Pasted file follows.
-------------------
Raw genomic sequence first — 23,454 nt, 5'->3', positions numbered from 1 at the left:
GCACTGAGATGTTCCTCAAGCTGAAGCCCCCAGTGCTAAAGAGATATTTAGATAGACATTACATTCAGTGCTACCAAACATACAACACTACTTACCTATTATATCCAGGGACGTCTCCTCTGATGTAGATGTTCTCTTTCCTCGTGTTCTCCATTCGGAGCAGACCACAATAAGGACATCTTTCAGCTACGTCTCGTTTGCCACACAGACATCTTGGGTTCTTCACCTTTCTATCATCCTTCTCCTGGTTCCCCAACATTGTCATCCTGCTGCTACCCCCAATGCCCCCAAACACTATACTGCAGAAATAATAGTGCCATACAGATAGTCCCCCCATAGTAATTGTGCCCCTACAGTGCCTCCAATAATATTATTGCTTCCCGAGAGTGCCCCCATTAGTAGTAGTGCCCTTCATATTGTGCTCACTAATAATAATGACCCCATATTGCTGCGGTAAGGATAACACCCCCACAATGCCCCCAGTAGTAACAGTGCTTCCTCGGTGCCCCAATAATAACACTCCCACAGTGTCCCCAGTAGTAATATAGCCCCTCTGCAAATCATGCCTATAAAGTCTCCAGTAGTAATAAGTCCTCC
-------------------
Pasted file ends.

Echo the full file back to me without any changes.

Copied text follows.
Raw genomic sequence first — 23,454 nt, 5'->3', positions numbered from 1 at the left:
GCACTGAGATGTTCCTCAAGCTGAAGCCCCCAGTGCTAAAGAGATATTTAGATAGACATTACATTCAGTGCTACCAAACATACAACACTACTTACCTATTATATCCAGGGACGTCTCCTCTGATGTAGATGTTCTCTTTCCTCGTGTTCTCCATTCGGAGCAGACCACAATAAGGACATCTTTCAGCTACGTCTCGTTTGCCACACAGACATCTTGGGTTCTTCACCTTTCTATCATCCTTCTCCTGGTTCCCCAACATTGTCATCCTGCTGCTACCCCCAATGCCCCCAAACACTATACTGCAGAAATAATAGTGCCATACAGATAGTCCCCCCATAGTAATTGTGCCCCTACAGTGCCTCCAATAATATTATTGCTTCCCGAGAGTGCCCCCATTAGTAGTAGTGCCCTTCATATTGTGCTCACTAATAATAATGACCCCATATTGCTGCGGTAAGGATAACACCCCCACAATGCCCCCAGTAGTAACAGTGCTTCCTCGGTGCCCCAATAATAACACTCCCACAGTGTCCCCAGTAGTAATATAGCCCCTCTGCAAATCATGCCTATAAAGTCTCCAGTAGTAATAAGTCCTCC